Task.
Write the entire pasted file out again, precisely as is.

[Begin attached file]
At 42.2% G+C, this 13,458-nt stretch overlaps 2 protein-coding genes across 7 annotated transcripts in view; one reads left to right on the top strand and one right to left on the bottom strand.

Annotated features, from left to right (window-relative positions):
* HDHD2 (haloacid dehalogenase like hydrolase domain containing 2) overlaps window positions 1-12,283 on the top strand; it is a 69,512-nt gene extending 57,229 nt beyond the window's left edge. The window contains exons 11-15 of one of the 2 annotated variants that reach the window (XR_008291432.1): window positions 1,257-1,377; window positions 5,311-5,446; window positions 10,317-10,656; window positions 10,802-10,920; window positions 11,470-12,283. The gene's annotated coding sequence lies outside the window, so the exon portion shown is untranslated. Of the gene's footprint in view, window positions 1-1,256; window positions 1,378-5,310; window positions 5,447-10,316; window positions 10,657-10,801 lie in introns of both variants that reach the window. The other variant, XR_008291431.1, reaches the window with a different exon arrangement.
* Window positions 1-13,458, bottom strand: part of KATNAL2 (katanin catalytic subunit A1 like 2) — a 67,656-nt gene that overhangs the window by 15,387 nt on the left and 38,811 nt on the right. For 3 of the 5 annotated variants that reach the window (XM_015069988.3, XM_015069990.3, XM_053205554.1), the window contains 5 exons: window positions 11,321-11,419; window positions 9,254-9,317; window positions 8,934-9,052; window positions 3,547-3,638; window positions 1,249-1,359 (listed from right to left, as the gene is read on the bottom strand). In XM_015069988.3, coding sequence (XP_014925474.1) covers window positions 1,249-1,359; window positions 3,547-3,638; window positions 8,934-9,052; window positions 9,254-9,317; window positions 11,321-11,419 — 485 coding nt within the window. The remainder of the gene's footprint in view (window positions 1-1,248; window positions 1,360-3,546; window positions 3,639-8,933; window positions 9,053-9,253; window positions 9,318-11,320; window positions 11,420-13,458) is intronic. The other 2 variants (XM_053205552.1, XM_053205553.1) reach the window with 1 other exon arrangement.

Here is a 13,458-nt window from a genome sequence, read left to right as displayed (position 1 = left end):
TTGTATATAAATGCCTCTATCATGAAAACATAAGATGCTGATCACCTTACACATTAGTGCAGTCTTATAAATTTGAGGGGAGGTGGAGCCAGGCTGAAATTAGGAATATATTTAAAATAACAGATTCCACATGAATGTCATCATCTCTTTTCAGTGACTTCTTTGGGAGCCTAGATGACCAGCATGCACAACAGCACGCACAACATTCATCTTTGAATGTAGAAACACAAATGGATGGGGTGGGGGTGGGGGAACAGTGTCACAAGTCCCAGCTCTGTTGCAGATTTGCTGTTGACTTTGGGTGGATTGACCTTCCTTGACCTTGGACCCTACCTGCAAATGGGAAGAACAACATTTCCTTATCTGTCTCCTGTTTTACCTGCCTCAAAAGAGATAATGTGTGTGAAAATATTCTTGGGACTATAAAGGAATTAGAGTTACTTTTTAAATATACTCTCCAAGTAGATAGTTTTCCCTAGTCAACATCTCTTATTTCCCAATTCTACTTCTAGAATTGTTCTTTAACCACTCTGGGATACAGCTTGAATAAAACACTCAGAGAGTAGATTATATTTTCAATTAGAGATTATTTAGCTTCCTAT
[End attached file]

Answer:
At 42.2% G+C, this 13,458-nt stretch overlaps 2 protein-coding genes across 7 annotated transcripts in view; one reads left to right on the top strand and one right to left on the bottom strand.

Annotated features, from left to right (window-relative positions):
* HDHD2 (haloacid dehalogenase like hydrolase domain containing 2) overlaps window positions 1-12,283 on the top strand; it is a 69,512-nt gene extending 57,229 nt beyond the window's left edge. The window contains exons 11-15 of one of the 2 annotated variants that reach the window (XR_008291432.1): window positions 1,257-1,377; window positions 5,311-5,446; window positions 10,317-10,656; window positions 10,802-10,920; window positions 11,470-12,283. The gene's annotated coding sequence lies outside the window, so the exon portion shown is untranslated. Of the gene's footprint in view, window positions 1-1,256; window positions 1,378-5,310; window positions 5,447-10,316; window positions 10,657-10,801 lie in introns of both variants that reach the window. The other variant, XR_008291431.1, reaches the window with a different exon arrangement.
* Window positions 1-13,458, bottom strand: part of KATNAL2 (katanin catalytic subunit A1 like 2) — a 67,656-nt gene that overhangs the window by 15,387 nt on the left and 38,811 nt on the right. For 3 of the 5 annotated variants that reach the window (XM_015069988.3, XM_015069990.3, XM_053205554.1), the window contains 5 exons: window positions 11,321-11,419; window positions 9,254-9,317; window positions 8,934-9,052; window positions 3,547-3,638; window positions 1,249-1,359 (listed from right to left, as the gene is read on the bottom strand). In XM_015069988.3, coding sequence (XP_014925474.1) covers window positions 1,249-1,359; window positions 3,547-3,638; window positions 8,934-9,052; window positions 9,254-9,317; window positions 11,321-11,419 — 485 coding nt within the window. The remainder of the gene's footprint in view (window positions 1-1,248; window positions 1,360-3,546; window positions 3,639-8,933; window positions 9,053-9,253; window positions 9,318-11,320; window positions 11,420-13,458) is intronic. The other 2 variants (XM_053205552.1, XM_053205553.1) reach the window with 1 other exon arrangement.

Here is a 13,458-nt window from a genome sequence, read left to right as displayed (position 1 = left end):
TTGTATATAAATGCCTCTATCATGAAAACATAAGATGCTGATCACCTTACACATTAGTGCAGTCTTATAAATTTGAGGGGAGGTGGAGCCAGGCTGAAATTAGGAATATATTTAAAATAACAGATTCCACATGAATGTCATCATCTCTTTTCAGTGACTTCTTTGGGAGCCTAGATGACCAGCATGCACAACAGCACGCACAACATTCATCTTTGAATGTAGAAACACAAATGGATGGGGTGGGGGTGGGGGAACAGTGTCACAAGTCCCAGCTCTGTTGCAGATTTGCTGTTGACTTTGGGTGGATTGACCTTCCTTGACCTTGGACCCTACCTGCAAATGGGAAGAACAACATTTCCTTATCTGTCTCCTGTTTTACCTGCCTCAAAAGAGATAATGTGTGTGAAAATATTCTTGGGACTATAAAGGAATTAGAGTTACTTTTTAAATATACTCTCCAAGTAGATAGTTTTCCCTAGTCAACATCTCTTATTTCCCAATTCTACTTCTAGAATTGTTCTTTAACCACTCTGGGATACAGCTTGAATAAAACACTCAGAGAGTAGATTATATTTTCAATTAGAGATTATTTAGCTTCCTAT